Work officially began yesterday at a PUB site in Jalan Bahar with the unveiling of the first tunnel-boring machine, which will create tunnels 3.5m in diameter below ground.

The first phase of DTSS was completed in 2008 to serve eastern Singapore.

In the second phase, PUB will break new ground in a bid to make Singapore's water systems more sustainable.

Once tunnelling work is completed, used water from homes, offices and industries will be conveyed via two tunnels - the 30km South Tunnel, which is for domestic use, and the 10km Industrial Tunnel, for industrial use - to the Tuas Nexus.

Phase 2 will cost $6.5 billion, with $2.3 billion devoted to 19 tunnel-boring machines.

Minister for the Environment and Water Resources Masagos Zulkifli officiated the launch of the DTSS Phase 2 tunnel-boring machine yesterday.

"This is another key milestone in one of Singapore's most significant water infrastructure projects. It is a significant and necessary investment to meet our population's long-term water needs," Mr Masagos said.

He added that the DTSS would allow for every drop of used water to be continually reused.

He said: "The DTSS will transform our used water system to support our growing water needs, and ensure an effective and efficient sewerage system for Singaporeans."



This second phase of the DTSS will also be the first time that smart tunnel-monitoring systems and fibre-optic sensors will be used to detect problems before they pose real risks.

For instance, a smart tunnel-monitoring system known as the Shaft and Tunnel Excavation System (Stems) will act as a nerve centre, providing real-time updates on the location of the tunnel-boring machines, making sure that operations throughout the construction period remain safe and run smoothly, with minimal disruption to urban structures above.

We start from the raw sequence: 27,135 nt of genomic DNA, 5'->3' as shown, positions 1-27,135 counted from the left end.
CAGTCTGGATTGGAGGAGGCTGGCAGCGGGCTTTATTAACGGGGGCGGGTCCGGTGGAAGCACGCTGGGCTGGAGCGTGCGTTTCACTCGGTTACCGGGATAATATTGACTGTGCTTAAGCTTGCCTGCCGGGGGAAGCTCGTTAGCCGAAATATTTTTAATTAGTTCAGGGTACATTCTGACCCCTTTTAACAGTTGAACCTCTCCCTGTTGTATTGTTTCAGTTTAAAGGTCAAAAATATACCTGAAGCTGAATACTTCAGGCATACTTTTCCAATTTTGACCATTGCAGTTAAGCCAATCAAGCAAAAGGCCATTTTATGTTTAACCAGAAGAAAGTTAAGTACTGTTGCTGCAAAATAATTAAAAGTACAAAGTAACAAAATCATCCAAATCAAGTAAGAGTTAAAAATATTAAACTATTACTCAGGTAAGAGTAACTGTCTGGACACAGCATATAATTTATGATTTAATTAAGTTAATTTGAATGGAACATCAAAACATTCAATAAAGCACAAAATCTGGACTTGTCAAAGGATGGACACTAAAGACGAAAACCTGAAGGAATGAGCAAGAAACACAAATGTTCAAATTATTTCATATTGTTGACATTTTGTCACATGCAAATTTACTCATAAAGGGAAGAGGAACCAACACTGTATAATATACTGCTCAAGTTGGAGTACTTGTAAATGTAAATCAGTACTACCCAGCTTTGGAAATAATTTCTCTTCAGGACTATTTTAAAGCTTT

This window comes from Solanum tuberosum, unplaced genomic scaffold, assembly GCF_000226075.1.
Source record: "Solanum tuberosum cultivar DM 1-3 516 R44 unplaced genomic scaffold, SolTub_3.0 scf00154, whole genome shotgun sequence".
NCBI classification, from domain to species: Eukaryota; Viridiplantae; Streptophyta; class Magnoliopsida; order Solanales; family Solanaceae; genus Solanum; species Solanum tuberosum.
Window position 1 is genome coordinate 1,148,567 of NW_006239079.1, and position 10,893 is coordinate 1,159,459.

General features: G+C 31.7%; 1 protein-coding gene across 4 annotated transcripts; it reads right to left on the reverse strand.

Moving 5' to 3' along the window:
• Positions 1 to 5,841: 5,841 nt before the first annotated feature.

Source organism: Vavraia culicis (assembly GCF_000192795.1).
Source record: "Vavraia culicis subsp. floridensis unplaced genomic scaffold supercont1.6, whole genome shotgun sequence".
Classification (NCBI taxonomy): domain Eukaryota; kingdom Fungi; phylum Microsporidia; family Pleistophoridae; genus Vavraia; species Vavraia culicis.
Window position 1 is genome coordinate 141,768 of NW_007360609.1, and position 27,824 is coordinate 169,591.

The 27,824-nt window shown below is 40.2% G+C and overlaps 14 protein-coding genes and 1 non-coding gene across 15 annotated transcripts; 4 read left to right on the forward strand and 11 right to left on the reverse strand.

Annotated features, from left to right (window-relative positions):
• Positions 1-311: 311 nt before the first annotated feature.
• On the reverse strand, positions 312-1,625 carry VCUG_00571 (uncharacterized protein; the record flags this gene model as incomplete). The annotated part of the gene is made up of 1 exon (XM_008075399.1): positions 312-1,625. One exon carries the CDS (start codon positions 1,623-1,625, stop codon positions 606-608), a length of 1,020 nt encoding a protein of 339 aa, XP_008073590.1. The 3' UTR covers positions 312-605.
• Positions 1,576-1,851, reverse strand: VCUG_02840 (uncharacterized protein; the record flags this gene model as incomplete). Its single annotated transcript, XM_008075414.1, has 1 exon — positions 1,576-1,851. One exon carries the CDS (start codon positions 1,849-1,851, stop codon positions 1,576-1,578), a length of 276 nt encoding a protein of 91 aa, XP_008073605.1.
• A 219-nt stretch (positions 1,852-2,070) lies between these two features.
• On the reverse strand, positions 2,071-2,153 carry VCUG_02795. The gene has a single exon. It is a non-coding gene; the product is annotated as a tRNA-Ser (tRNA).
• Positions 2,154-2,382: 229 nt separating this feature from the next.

There will also be a fibre-optic system in place to monitor the structural integrity of tunnel linings. Additionally, isolation gates will be put in place to allow parts of the tunnel to be sectioned off for repair work.

The DTSS Phase 2 will also be the first project in Singapore to use ventilation equipment called air jumpers, which manage air flow in the tunnel by pushing odorous air farther downstream to be treated at an odour control facility.







Related
PUB breaks ground for conveyance system of Deep Tunnel Sewerage System Phase 2

Deepest tunnel system to ensure power supply to Singapore

Tunnelling works begin for DTSS Phase 2 -4 Apr 2019